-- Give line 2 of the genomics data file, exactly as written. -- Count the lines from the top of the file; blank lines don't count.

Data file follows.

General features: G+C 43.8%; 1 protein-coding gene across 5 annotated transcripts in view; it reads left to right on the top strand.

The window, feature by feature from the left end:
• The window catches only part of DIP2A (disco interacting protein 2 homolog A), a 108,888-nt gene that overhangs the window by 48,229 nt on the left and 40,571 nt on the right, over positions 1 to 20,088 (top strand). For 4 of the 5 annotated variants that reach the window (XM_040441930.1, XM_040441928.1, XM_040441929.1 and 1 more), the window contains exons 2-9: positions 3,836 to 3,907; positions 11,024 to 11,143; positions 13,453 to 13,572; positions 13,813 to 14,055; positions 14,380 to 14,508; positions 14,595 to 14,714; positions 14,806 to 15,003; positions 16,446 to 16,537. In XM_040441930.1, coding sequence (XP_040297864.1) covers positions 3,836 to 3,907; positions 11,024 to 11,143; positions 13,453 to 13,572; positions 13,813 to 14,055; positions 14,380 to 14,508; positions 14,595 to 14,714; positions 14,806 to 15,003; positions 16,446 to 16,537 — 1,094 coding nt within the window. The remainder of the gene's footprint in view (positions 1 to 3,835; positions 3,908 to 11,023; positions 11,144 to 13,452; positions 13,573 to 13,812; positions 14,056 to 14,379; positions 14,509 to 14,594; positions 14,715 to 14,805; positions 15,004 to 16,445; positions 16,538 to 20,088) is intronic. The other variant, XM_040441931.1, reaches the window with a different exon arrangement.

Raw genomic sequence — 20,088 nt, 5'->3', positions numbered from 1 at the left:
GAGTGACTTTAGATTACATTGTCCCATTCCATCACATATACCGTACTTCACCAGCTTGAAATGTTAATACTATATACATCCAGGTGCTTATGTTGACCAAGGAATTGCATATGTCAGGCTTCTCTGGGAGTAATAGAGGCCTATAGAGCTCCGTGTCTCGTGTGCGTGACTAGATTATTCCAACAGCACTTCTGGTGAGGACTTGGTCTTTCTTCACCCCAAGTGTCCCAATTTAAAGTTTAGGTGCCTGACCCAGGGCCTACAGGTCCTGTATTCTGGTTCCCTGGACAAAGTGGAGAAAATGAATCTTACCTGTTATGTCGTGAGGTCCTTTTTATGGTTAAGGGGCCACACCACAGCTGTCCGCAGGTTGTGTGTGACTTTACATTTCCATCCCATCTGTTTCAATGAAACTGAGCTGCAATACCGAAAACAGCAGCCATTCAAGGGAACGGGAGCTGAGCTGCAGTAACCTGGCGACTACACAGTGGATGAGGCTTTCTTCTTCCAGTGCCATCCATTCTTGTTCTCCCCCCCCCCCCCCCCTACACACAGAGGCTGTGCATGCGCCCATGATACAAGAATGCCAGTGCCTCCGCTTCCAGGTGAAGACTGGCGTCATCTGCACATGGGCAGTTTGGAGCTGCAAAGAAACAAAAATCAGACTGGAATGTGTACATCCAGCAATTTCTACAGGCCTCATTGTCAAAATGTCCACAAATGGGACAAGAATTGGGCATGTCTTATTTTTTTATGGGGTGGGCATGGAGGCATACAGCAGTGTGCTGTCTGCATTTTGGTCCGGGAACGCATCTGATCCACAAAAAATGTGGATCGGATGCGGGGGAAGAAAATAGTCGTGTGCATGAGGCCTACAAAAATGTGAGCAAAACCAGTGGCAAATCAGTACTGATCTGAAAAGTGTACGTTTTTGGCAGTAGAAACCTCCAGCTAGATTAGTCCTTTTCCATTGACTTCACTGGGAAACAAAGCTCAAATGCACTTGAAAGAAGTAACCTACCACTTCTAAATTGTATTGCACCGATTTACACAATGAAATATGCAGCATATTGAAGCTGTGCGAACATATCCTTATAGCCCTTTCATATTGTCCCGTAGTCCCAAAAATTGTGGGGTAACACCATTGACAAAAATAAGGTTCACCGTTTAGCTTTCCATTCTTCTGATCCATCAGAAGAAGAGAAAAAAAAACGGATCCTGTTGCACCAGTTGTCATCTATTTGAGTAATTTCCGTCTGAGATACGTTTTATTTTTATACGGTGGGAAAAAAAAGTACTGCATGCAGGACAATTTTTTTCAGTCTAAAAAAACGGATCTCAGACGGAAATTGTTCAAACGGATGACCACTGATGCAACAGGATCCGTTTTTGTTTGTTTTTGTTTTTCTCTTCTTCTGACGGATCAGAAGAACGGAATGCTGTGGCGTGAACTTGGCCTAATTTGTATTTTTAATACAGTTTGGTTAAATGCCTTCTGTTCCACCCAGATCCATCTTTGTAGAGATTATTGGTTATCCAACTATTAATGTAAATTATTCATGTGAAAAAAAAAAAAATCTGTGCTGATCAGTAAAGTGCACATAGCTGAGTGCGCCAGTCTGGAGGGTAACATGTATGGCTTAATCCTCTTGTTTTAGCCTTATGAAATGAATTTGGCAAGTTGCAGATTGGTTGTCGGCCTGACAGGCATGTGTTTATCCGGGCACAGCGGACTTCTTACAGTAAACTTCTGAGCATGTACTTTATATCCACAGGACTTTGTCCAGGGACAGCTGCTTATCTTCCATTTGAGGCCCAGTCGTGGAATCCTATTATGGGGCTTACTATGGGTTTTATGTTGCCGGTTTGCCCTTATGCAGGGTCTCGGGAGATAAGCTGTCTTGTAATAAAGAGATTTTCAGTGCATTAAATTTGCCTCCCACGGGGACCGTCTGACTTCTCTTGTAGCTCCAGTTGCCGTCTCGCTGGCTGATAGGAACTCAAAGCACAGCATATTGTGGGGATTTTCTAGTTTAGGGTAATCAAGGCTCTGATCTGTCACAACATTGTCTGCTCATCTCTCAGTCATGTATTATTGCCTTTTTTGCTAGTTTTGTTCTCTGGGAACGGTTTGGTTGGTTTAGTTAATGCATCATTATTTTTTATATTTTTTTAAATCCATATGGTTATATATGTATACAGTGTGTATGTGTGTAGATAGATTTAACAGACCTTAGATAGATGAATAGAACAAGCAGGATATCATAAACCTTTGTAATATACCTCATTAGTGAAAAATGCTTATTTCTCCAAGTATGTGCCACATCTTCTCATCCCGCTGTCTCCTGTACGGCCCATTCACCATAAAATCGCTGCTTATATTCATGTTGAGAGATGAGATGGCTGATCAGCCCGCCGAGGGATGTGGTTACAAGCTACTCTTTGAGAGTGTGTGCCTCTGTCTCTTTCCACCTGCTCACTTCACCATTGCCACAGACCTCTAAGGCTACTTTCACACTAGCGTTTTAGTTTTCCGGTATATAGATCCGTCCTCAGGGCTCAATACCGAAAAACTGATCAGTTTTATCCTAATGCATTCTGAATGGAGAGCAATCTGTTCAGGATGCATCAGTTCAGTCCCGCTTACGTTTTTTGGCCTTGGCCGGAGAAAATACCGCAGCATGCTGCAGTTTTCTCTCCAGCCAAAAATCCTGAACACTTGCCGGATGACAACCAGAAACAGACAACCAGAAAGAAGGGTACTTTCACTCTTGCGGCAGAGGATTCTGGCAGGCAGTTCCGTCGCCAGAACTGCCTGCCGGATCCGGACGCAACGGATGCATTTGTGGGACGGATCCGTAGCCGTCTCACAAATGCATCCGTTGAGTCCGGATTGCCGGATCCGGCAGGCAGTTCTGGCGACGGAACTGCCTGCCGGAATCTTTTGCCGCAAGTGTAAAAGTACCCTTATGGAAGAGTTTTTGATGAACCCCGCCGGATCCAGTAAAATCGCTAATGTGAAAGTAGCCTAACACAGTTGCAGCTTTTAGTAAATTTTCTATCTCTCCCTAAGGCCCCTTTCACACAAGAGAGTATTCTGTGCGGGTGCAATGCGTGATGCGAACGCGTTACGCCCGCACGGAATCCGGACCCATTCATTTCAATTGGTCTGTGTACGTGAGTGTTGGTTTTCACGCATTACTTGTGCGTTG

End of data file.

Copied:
The window, feature by feature from the left end: